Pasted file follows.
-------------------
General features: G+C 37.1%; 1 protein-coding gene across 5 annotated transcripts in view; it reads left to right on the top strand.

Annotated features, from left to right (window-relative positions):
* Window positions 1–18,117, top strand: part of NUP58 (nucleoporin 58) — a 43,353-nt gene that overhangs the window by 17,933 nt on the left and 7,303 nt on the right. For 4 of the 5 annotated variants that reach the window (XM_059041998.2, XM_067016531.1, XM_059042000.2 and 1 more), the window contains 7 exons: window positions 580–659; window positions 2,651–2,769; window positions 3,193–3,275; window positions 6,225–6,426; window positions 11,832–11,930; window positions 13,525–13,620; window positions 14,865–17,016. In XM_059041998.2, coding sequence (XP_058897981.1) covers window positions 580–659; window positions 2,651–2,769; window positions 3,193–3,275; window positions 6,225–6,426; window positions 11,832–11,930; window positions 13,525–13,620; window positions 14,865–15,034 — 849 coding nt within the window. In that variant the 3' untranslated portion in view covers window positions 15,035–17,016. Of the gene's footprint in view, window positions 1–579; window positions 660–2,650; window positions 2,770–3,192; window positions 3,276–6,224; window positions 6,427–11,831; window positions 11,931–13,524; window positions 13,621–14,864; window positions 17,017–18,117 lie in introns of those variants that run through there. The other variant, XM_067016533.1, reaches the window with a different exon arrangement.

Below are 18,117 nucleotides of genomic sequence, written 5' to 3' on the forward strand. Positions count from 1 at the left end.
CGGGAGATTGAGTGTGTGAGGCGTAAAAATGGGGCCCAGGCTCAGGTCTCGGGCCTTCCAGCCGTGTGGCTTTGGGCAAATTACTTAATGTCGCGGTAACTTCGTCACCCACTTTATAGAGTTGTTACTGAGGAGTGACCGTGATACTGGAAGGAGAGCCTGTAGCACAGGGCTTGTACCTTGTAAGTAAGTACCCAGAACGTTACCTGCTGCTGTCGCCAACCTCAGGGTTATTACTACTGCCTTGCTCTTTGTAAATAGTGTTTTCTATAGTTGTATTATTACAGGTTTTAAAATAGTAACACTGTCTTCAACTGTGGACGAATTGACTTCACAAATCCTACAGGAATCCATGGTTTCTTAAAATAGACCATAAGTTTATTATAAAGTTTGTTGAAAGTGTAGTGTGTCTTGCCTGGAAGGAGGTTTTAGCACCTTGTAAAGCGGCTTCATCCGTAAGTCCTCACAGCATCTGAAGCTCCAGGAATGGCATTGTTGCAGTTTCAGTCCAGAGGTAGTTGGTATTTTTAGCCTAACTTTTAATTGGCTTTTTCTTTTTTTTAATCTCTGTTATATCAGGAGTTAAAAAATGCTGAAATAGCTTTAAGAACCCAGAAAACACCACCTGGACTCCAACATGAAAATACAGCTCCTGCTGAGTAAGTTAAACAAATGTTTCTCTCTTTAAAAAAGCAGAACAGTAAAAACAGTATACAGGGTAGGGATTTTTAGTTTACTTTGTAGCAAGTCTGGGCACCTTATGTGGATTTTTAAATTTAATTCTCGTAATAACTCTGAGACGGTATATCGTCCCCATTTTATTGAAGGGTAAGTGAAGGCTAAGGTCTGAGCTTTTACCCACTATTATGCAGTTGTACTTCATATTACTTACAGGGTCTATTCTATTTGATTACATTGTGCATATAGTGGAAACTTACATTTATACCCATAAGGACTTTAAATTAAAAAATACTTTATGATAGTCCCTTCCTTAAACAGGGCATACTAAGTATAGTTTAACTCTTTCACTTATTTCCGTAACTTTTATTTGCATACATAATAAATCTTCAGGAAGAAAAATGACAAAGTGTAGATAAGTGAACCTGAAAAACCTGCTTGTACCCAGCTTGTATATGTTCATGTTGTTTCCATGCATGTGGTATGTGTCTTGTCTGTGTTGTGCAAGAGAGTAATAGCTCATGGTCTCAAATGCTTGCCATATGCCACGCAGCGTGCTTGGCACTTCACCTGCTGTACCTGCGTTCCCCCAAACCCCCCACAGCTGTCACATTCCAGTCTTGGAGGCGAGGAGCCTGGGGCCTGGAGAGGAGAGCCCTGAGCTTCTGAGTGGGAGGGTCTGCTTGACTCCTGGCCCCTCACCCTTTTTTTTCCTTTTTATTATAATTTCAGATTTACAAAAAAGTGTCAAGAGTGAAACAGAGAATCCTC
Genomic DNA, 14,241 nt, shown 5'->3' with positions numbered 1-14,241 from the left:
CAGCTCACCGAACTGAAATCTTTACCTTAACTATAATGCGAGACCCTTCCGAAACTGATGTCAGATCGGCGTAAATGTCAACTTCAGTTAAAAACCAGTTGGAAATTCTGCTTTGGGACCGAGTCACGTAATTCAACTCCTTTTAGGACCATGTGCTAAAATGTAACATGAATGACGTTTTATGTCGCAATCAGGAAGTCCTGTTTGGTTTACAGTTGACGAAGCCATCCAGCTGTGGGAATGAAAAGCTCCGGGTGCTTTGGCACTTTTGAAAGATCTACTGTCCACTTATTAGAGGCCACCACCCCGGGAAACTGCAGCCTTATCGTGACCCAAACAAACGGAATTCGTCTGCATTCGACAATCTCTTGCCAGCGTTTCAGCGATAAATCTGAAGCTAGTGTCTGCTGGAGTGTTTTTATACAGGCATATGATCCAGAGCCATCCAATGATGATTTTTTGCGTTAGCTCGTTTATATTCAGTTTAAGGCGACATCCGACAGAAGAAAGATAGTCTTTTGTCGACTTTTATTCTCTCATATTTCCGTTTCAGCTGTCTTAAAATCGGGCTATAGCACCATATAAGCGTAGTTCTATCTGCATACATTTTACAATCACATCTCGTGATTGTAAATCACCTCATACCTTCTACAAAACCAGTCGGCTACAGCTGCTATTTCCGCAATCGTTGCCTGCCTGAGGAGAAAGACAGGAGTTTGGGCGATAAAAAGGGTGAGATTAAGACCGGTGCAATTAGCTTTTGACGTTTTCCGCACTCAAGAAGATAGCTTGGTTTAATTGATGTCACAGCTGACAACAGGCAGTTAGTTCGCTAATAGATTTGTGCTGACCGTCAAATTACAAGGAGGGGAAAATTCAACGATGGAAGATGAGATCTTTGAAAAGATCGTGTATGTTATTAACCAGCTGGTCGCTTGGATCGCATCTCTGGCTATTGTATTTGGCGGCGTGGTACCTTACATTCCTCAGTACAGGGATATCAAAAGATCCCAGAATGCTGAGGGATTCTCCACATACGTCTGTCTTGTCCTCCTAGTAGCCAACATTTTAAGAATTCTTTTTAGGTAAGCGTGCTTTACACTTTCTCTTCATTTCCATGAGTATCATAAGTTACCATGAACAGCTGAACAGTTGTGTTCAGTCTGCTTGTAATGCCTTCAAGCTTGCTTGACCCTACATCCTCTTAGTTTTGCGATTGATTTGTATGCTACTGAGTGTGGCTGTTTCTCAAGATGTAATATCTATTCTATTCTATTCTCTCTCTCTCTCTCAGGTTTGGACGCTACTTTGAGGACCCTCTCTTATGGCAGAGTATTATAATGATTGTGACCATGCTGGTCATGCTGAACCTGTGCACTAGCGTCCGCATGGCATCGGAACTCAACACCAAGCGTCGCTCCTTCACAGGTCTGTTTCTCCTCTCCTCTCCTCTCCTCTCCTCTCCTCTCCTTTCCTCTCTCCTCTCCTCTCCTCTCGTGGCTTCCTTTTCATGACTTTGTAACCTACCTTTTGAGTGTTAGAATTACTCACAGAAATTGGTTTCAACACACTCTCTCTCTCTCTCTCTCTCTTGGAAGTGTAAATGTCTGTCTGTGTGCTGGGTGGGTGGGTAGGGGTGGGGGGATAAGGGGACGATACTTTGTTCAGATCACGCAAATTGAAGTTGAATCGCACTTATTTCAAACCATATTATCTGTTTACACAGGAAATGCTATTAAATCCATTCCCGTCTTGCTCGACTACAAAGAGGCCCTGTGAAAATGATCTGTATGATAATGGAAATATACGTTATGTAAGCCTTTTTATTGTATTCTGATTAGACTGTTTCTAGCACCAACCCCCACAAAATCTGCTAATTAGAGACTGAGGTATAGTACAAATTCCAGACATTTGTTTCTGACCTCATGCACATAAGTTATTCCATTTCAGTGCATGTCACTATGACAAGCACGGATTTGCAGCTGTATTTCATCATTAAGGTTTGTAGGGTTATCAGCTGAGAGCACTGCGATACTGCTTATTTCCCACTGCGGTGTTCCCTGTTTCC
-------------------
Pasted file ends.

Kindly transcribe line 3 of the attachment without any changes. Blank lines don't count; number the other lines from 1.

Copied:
* Window positions 1–18,117, top strand: part of NUP58 (nucleoporin 58) — a 43,353-nt gene that overhangs the window by 17,933 nt on the left and 7,303 nt on the right. For 4 of the 5 annotated variants that reach the window (XM_059041998.2, XM_067016531.1, XM_059042000.2 and 1 more), the window contains 7 exons: window positions 580–659; window positions 2,651–2,769; window positions 3,193–3,275; window positions 6,225–6,426; window positions 11,832–11,930; window positions 13,525–13,620; window positions 14,865–17,016. In XM_059041998.2, coding sequence (XP_058897981.1) covers window positions 580–659; window positions 2,651–2,769; window positions 3,193–3,275; window positions 6,225–6,426; window positions 11,832–11,930; window positions 13,525–13,620; window positions 14,865–15,034 — 849 coding nt within the window. In that variant the 3' untranslated portion in view covers window positions 15,035–17,016. Of the gene's footprint in view, window positions 1–579; window positions 660–2,650; window positions 2,770–3,192; window positions 3,276–6,224; window positions 6,427–11,831; window positions 11,931–13,524; window positions 13,621–14,864; window positions 17,017–18,117 lie in introns of those variants that run through there. The other variant, XM_067016533.1, reaches the window with a different exon arrangement.